LiU » ELLIIT » Local Positioning Systems

Local Positioning Systems

Leader: K. Åström, LU

Participants at LiU: F. Gustafsson
Participants at LU: B. Bernhardsson, F. Tufvesson

Project description: Navigation, localization and map making are interesting research areas with many interesting
applications. Indoor navigation is much more challenging compared to outdoor navigation since there is usually
no GPS coverage, electronic compasses do not work that well, and the radio environment is complicated. Visual
localization with respect to landmarks has the potential to overcome many of these problems, but needs considerable
development to be robust and to be able to scale to large image collections. In this sub-project we will work on several
aspects of navigation, localization and map making and investigate the use of combining several different sensor
modalities such as cameras, inertial sensors (accelerometers and gyroscopes), Ultra-wideband (UWB), sound, wifi
signal strength, wifi round-trip time measurements, field strength measurements).

During 2016, we will among other things work further on new roundtrip time measurements that will come as a
standard in future wifi. We have access to such equipment and drivers so that we can experiment with this new
technology. We will also integrate techniques developed during the first years of ELLIIT, so that they can be tested
for different use cases such as human indoor navigation and for autonomous navigation.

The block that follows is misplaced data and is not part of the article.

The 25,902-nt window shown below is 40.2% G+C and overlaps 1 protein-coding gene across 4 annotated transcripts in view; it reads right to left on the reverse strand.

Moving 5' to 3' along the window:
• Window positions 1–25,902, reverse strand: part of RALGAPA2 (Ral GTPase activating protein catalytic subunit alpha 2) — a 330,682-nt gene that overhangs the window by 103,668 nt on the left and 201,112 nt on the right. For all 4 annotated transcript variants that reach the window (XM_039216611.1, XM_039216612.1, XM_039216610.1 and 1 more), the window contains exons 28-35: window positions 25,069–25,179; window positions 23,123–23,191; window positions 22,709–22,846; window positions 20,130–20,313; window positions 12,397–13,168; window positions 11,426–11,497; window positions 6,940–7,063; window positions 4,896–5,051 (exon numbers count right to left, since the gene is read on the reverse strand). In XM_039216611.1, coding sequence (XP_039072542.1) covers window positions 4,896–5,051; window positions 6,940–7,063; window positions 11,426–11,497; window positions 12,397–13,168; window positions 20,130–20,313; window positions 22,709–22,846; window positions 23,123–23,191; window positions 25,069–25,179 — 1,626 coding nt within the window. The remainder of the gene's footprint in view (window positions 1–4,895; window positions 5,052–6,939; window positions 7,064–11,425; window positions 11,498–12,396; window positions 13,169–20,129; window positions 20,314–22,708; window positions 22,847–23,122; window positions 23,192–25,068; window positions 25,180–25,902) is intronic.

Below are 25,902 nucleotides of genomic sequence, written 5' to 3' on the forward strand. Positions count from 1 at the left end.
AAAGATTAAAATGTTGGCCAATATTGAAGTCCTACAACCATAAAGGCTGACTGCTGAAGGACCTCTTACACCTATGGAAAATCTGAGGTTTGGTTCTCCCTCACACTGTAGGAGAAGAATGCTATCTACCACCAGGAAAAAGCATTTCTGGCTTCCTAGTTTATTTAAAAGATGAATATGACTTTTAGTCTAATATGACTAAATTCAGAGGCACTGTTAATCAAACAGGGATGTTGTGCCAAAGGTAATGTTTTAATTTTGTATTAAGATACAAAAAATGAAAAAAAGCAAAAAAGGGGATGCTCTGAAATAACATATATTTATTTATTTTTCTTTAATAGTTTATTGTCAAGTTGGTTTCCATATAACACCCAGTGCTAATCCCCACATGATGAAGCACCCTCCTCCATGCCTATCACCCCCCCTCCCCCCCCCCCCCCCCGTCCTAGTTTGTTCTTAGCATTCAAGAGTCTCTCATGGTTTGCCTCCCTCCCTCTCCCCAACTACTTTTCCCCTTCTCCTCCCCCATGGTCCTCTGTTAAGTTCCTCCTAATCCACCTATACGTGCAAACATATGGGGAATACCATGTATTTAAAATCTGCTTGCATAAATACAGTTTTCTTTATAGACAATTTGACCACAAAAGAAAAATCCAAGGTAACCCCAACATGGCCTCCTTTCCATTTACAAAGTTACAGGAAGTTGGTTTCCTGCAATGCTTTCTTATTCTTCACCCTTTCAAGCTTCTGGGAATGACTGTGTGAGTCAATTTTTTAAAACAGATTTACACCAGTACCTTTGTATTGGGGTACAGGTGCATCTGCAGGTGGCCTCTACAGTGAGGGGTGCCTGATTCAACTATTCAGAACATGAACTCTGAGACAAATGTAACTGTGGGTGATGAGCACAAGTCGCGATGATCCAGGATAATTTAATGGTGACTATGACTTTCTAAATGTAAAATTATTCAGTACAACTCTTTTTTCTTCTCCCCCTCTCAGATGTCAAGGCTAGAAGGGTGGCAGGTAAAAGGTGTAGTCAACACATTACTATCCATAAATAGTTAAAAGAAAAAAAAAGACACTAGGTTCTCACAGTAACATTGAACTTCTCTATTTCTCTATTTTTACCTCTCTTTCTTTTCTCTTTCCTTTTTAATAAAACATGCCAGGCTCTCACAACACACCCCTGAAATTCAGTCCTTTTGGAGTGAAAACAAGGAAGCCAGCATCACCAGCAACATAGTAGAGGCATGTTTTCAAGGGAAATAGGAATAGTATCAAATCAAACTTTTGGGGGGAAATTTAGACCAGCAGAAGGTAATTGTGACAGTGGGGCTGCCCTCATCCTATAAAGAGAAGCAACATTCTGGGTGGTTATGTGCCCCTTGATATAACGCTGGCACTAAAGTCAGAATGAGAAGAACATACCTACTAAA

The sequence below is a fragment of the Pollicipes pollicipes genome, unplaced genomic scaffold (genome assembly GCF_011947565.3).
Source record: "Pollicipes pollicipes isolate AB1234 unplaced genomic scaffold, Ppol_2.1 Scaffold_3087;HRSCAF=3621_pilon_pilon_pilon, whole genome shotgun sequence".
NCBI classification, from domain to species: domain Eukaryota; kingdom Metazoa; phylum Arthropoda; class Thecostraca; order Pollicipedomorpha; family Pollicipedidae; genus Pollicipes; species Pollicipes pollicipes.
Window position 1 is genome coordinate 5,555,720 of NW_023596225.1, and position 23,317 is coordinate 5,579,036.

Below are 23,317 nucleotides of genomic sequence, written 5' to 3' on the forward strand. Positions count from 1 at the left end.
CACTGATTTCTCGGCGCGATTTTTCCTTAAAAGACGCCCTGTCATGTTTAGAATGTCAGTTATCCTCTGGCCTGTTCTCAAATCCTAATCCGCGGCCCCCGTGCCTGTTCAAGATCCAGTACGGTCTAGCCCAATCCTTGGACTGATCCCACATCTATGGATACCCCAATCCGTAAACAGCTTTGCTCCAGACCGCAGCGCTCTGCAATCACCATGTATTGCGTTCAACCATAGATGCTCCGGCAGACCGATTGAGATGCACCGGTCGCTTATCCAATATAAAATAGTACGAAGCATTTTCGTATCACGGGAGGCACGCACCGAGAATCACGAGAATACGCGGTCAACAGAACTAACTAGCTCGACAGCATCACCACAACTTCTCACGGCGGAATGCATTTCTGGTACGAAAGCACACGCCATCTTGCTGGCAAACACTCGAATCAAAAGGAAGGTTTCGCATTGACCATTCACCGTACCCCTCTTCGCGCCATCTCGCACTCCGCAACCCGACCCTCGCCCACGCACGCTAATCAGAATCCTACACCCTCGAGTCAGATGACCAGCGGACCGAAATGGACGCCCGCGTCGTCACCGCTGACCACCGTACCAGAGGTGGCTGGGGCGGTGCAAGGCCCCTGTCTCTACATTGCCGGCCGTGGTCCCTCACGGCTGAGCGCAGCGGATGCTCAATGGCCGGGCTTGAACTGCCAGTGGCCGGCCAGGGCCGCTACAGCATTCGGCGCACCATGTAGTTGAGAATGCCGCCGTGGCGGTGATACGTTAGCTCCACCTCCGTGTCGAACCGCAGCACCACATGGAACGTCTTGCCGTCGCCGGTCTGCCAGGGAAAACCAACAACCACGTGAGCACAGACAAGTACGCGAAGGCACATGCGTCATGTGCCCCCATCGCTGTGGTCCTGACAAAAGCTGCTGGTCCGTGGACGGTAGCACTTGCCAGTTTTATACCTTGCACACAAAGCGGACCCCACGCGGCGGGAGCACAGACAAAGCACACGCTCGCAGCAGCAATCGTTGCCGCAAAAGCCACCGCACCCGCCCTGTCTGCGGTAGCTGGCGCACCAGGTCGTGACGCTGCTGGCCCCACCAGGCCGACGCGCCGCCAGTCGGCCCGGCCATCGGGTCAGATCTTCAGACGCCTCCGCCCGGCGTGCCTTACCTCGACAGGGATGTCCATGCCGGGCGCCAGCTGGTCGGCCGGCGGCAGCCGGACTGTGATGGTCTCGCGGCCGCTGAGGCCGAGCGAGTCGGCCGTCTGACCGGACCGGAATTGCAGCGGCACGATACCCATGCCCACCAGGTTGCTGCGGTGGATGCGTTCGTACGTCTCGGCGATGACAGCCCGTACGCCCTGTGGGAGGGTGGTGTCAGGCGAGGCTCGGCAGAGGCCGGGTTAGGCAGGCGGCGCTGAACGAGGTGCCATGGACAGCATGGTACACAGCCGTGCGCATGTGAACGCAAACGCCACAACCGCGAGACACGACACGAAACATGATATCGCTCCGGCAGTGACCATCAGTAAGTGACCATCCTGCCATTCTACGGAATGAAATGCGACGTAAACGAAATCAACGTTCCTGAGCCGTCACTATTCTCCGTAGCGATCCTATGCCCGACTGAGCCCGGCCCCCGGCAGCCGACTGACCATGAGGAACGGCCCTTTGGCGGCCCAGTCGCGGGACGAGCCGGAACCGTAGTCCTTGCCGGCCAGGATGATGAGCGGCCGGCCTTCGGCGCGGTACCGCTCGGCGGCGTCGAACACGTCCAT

• Joint positioning and radio channel estimation/prediction. We see interesting potentials of using advanced
    positioning techniques for improving radio channel prediction for MIMO systems. The work ranges from
    theoretical analysis of fundamental limits for estimation performance using noisy IMU sensors and radio
    receivers as well as to design of practical fusion algorithms and experimental evaluation. Estimation of timeof-
     arrival and received signal strength measurements and covariance estimates from radio channel estimates.

  • Cellular phase based positioning. In cellular systems the bandwidth is usually confined to 20-40 MHz. In
    order to get accurate positioning, well below 1 m, in such systems it is necessary to utilize all the information
    carried by the radio signal, including its phase, information from the reflections, and possibly information
    about the environment. We will study phase based approaches for highly accurate cellular positioning, with
    the aim of achieving cm level positioning accuracy using only moderate bandwidths.

  • Joint estimation of room geometry, microphone positioning and sound source positioning. We have previously
    developed efficient solvers for several so called minimal problems. There is now potential in developing robust
    algorithms for joint estimation of room geometry, microphone calibration and sound source positioning. Work
    here ranges from theoretical work on minimal problems with missing data to system development and testing.
    This could be used to develop cheap and simple indoor positioning systems that could be used for autonomous
    vehicle positioning and navigation.